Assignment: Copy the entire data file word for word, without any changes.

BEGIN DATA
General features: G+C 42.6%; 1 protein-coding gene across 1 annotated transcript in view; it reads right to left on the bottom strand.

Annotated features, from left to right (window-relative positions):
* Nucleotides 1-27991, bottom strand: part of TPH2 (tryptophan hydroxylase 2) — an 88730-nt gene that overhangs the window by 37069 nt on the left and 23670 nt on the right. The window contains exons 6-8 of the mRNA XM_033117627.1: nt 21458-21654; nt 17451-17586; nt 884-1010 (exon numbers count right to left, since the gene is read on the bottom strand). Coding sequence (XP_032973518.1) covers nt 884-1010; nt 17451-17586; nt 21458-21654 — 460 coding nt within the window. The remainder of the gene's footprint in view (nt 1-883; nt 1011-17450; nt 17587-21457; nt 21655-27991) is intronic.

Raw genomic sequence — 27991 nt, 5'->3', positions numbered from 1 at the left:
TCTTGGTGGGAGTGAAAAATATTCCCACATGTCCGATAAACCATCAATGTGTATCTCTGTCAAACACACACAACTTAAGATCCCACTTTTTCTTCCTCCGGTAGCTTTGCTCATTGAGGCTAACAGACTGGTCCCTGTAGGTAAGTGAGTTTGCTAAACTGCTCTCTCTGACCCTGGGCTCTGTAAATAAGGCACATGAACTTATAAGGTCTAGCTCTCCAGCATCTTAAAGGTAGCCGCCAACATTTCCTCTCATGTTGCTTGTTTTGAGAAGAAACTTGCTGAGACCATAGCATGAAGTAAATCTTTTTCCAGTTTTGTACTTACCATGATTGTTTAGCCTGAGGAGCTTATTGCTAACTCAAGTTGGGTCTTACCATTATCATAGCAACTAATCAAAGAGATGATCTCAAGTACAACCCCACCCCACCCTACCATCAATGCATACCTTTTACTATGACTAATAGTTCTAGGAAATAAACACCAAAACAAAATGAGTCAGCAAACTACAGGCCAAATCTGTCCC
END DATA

General features: G+C 42.6%; 1 protein-coding gene across 1 annotated transcript in view; it reads right to left on the bottom strand.

Annotated features, from left to right (window-relative positions):
* Nucleotides 1-27991, bottom strand: part of TPH2 (tryptophan hydroxylase 2) — an 88730-nt gene that overhangs the window by 37069 nt on the left and 23670 nt on the right. The window contains exons 6-8 of the mRNA XM_033117627.1: nt 21458-21654; nt 17451-17586; nt 884-1010 (exon numbers count right to left, since the gene is read on the bottom strand). Coding sequence (XP_032973518.1) covers nt 884-1010; nt 17451-17586; nt 21458-21654 — 460 coding nt within the window. The remainder of the gene's footprint in view (nt 1-883; nt 1011-17450; nt 17587-21457; nt 21655-27991) is intronic.

Raw genomic sequence — 27991 nt, 5'->3', positions numbered from 1 at the left:
TCTTGGTGGGAGTGAAAAATATTCCCACATGTCCGATAAACCATCAATGTGTATCTCTGTCAAACACACACAACTTAAGATCCCACTTTTTCTTCCTCCGGTAGCTTTGCTCATTGAGGCTAACAGACTGGTCCCTGTAGGTAAGTGAGTTTGCTAAACTGCTCTCTCTGACCCTGGGCTCTGTAAATAAGGCACATGAACTTATAAGGTCTAGCTCTCCAGCATCTTAAAGGTAGCCGCCAACATTTCCTCTCATGTTGCTTGTTTTGAGAAGAAACTTGCTGAGACCATAGCATGAAGTAAATCTTTTTCCAGTTTTGTACTTACCATGATTGTTTAGCCTGAGGAGCTTATTGCTAACTCAAGTTGGGTCTTACCATTATCATAGCAACTAATCAAAGAGATGATCTCAAGTACAACCCCACCCCACCCTACCATCAATGCATACCTTTTACTATGACTAATAGTTCTAGGAAATAAACACCAAAACAAAATGAGTCAGCAAACTACAGGCCAAATCTGTCCC